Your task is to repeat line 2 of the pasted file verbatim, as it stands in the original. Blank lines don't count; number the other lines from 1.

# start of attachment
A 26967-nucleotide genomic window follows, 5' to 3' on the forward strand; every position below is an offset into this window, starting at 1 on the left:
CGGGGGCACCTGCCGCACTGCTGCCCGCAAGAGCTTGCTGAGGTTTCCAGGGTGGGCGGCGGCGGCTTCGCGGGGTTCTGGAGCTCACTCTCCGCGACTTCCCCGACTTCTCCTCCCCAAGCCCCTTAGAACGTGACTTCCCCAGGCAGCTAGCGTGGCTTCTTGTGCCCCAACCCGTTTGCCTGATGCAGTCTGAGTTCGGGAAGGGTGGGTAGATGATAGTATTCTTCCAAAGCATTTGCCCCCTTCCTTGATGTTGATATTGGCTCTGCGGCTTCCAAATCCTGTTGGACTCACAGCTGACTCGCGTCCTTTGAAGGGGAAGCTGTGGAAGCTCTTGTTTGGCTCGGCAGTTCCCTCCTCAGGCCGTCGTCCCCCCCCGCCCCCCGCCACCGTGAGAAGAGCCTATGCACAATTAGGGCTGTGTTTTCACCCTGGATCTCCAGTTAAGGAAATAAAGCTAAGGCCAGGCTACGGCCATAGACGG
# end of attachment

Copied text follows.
CGGGGGCACCTGCCGCACTGCTGCCCGCAAGAGCTTGCTGAGGTTTCCAGGGTGGGCGGCGGCGGCTTCGCGGGGTTCTGGAGCTCACTCTCCGCGACTTCCCCGACTTCTCCTCCCCAAGCCCCTTAGAACGTGACTTCCCCAGGCAGCTAGCGTGGCTTCTTGTGCCCCAACCCGTTTGCCTGATGCAGTCTGAGTTCGGGAAGGGTGGGTAGATGATAGTATTCTTCCAAAGCATTTGCCCCCTTCCTTGATGTTGATATTGGCTCTGCGGCTTCCAAATCCTGTTGGACTCACAGCTGACTCGCGTCCTTTGAAGGGGAAGCTGTGGAAGCTCTTGTTTGGCTCGGCAGTTCCCTCCTCAGGCCGTCGTCCCCCCCCGCCCCCCGCCACCGTGAGAAGAGCCTATGCACAATTAGGGCTGTGTTTTCACCCTGGATCTCCAGTTAAGGAAATAAAGCTAAGGCCAGGCTACGGCCATAGACGG